Also, this happened about one month ago at Sarah's 2 month check up. After Sarah's appointment when I went to get in the car, I totally closed the door on my face before I had a chance to get in!!! :) Has anyone else ever done that? I do it WAY too often. :) I grabbed/covered my eye in pain as I finished getting in the car. Ed asked to look at my eye since he saw me hit it. When I took my hand down I noticed blood. Ed thought I might need stitches. I've never had stitches!! So we went back in the Medical Center (luckily they see adults there as well) and had a doctor look at it. They put some Dermabond (like super glue) on it and sent me off. People looked at me as if Ed had beat me up or something. :) Anyway, funny story. I'd love to hear some of your similar stories to make me feel a little less clumsy.

Monday, November 19, 2007

I've been tagged!

I've been tagged... by Kim
Here are the rules:
A. The rules of the game are posted at the beginning.
B. Each player lists 6 facts/habits about themselves.
C. At the end of the post, the player then tags 6 people and posts their names, then goes to their blogs and leaves them a comment letting them know that they have been tagged and asking them to read your blog.

1: I'm a little OCD. Or a lot OCD. :)I get really crabby if my house gets too cluttered. I find a lot of enjoyment reorganizing things, dejunking, vacuuming, etc. I'm very particular about the way things are cleaned too (the way I load the dishwasher). I prefer to clean most things in our place because I like the way I do it. I used to re-vacuum the room if someone stepped on the carpet because I liked to see the lines. I also used to re-write my notes at school so they looked better. :) If I'm going on a vacation, I usually make sure my house is clean before I leave so that I can come home to a clean house. Clean house= Happy Lindsey.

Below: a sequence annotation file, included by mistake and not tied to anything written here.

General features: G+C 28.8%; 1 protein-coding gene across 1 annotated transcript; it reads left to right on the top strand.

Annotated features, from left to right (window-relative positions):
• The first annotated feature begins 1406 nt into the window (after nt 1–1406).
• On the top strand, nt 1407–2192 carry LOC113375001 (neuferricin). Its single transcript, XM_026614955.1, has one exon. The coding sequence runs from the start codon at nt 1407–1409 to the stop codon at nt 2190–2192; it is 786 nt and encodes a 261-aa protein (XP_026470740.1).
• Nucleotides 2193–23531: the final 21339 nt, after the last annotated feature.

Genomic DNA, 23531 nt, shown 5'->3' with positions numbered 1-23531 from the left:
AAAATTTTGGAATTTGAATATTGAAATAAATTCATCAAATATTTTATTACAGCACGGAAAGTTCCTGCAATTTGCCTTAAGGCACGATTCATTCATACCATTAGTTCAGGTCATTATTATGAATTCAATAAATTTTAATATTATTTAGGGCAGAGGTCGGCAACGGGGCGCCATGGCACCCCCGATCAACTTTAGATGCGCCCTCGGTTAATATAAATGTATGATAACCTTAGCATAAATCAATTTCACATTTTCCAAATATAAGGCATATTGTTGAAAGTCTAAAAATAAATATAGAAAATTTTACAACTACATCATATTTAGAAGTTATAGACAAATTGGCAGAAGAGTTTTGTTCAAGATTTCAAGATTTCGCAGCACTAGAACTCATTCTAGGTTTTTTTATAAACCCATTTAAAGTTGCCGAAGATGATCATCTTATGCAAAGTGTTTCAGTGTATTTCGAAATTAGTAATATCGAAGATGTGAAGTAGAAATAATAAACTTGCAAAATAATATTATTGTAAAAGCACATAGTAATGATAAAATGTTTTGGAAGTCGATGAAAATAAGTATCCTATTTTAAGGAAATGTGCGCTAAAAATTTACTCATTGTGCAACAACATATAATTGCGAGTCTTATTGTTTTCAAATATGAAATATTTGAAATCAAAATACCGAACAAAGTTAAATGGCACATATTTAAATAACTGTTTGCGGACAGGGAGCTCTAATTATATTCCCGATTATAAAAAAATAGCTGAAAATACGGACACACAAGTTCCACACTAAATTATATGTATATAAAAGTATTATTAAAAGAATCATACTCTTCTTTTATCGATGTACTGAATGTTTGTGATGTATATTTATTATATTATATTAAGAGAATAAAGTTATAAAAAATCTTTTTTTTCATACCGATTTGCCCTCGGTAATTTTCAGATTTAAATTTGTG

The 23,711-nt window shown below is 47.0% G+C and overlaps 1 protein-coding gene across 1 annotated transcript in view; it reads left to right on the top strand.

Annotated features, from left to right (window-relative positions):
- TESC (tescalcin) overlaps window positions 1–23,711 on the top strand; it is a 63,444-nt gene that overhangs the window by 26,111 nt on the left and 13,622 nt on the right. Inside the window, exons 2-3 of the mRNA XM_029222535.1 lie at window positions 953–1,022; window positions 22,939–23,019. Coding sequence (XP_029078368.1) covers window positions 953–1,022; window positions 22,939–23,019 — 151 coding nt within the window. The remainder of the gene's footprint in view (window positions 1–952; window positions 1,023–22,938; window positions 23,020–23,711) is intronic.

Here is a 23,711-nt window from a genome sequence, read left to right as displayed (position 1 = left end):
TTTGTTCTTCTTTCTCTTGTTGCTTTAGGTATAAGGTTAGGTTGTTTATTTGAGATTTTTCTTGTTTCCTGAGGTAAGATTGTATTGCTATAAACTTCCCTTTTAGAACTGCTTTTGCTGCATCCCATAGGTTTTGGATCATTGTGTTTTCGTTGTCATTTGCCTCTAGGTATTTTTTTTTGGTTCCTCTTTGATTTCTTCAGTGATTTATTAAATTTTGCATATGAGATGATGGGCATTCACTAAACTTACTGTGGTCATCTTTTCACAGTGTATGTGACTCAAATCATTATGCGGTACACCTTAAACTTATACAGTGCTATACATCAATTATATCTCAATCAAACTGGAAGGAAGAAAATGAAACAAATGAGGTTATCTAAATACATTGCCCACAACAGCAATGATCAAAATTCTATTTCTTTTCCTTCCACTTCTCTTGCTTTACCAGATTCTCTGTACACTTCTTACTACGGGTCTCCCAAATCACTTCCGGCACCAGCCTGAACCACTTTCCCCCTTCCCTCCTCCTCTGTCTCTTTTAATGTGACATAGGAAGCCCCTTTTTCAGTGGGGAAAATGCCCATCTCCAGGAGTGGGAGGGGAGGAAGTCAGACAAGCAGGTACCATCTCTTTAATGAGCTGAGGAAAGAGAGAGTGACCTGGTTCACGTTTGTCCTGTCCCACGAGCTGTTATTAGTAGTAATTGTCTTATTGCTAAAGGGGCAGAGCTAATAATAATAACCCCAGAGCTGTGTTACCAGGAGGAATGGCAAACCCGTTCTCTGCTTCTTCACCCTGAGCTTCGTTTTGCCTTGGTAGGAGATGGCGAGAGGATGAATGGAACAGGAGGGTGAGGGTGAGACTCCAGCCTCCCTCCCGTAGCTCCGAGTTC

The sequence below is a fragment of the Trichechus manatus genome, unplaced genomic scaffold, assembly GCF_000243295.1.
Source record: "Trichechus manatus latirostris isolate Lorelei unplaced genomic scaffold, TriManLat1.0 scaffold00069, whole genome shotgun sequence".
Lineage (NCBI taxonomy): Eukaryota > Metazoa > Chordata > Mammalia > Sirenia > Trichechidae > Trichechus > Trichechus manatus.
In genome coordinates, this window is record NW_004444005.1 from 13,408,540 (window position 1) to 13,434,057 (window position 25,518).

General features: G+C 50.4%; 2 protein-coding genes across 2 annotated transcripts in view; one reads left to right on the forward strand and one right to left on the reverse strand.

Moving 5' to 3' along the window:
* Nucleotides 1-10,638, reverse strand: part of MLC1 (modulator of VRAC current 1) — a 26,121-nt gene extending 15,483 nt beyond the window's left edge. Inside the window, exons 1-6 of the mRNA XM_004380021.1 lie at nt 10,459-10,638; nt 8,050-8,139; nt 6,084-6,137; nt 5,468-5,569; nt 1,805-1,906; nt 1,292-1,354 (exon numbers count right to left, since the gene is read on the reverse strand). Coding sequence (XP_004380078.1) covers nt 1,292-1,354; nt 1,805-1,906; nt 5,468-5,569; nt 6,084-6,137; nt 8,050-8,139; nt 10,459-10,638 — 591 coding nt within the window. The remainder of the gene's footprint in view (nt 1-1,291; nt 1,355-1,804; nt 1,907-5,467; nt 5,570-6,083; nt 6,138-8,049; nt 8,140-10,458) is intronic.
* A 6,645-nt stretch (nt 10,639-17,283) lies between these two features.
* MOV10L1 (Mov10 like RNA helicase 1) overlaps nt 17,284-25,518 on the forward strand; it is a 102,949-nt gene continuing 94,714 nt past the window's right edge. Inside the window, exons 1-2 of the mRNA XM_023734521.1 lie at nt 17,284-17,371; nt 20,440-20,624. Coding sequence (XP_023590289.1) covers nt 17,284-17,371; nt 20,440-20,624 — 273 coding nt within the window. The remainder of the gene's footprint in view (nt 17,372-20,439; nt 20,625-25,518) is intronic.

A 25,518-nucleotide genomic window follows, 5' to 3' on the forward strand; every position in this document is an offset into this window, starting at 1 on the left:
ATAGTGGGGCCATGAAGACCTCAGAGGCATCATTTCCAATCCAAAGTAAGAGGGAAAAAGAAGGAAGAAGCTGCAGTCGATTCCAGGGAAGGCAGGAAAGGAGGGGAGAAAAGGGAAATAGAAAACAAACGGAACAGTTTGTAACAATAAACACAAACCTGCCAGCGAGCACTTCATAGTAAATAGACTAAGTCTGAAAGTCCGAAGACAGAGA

2: I LOVE sugar. I eat way too much of it! While I have self control, I eat a little bit a lot of times during the day. :) I feel like I can afford to eat the food I want if I'm willing to work out. What's life without good food, snacks and candy?

3: I really like running- if it's in the right place with the right people. :) When Ed and I lived in CA the first time I met a group of girls that taught me to love running. CA has beautiful trails and when you're in good company, telling stories, etc., it doesn't even feel like working out sometimes. Nothing better than the feeling after an early morning Saturday run with great friends.

4: I love my family! I love being a wife and mother! Both take practice, but are the most rewarding things in life.

5: I love animals. I have always loved just watching animals. I hate to watch discovery channel shows when animals get killed. I have 2 cats. Someday want a dog.

6: I love TV. I look forward to all of our shows almost every night of the week. Cheap entertainment I suppose. I would really like to get better at getting out and being more active though. Hiking, tennis, snowboarding...trying new things. Maybe when Sarah's a little older. :)

I have to tag SIX people. How about..... Mindi, Kaylynn, Julia, Jenny, Jenn & Krista.

Wednesday, November 14, 2007

"Firsts"

Sarah had a couple "firsts" last night that I wanted to share.
-She slept for 12 hours straight for the first time(5pm to 5am. Sarah averages between 8-11 hours sleep time every night. Great for her... and me!! :) She loves her sleep at night...still working on the day naps. :)
-She somehow turned herself completely around in her crib without coming out of her blanket or waking up. :) Little wiggler...we'll have to be more careful since she's starting to move around...rolling over, doing 180's...she's a punkin!!
-Another "first" she had a couple days ago was falling asleep while cuddled into my shoulder. It was the sweetest thing.

Some other new things she likes are:
-Her hands- She's starting to see them and realize they are attached to her.
-Baby Einsteins- She watches intently every morning. :)
-Cooing- She's got all sorts of stories. I love watching her mouth and nose move while she concentrates so hard to get noise to come out. She loves having conversations with mommy and daddy.